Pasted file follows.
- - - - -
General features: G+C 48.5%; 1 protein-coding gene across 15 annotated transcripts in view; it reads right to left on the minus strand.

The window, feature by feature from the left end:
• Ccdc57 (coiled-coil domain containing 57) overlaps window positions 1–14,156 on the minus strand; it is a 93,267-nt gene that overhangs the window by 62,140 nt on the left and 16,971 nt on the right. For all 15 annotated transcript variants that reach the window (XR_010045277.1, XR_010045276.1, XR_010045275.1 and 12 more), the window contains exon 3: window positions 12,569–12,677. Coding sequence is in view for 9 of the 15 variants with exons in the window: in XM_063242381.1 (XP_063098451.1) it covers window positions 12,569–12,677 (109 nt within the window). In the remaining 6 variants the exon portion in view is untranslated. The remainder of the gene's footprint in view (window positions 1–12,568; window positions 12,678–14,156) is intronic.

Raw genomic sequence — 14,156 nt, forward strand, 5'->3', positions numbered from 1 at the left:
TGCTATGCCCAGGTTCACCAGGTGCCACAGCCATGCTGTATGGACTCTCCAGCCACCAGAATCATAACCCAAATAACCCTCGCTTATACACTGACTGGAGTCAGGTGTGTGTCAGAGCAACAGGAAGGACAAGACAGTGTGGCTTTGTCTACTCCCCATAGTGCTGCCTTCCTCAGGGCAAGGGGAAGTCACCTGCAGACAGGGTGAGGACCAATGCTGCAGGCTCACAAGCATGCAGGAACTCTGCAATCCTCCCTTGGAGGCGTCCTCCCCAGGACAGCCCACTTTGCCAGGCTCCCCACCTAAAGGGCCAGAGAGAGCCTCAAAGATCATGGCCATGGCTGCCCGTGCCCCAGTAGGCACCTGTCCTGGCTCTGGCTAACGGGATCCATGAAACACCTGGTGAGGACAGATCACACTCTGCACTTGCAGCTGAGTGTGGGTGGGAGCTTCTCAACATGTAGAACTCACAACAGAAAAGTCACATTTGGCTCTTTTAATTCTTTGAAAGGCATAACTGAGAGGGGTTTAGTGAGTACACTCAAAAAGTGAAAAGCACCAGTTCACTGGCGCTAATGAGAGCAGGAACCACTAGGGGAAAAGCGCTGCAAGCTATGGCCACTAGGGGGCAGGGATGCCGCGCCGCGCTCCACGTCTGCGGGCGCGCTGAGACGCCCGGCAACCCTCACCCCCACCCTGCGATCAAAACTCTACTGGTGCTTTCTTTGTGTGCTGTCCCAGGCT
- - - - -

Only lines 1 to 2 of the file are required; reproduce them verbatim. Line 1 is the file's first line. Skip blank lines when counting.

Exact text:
General features: G+C 48.5%; 1 protein-coding gene across 15 annotated transcripts in view; it reads right to left on the minus strand.

The window, feature by feature from the left end: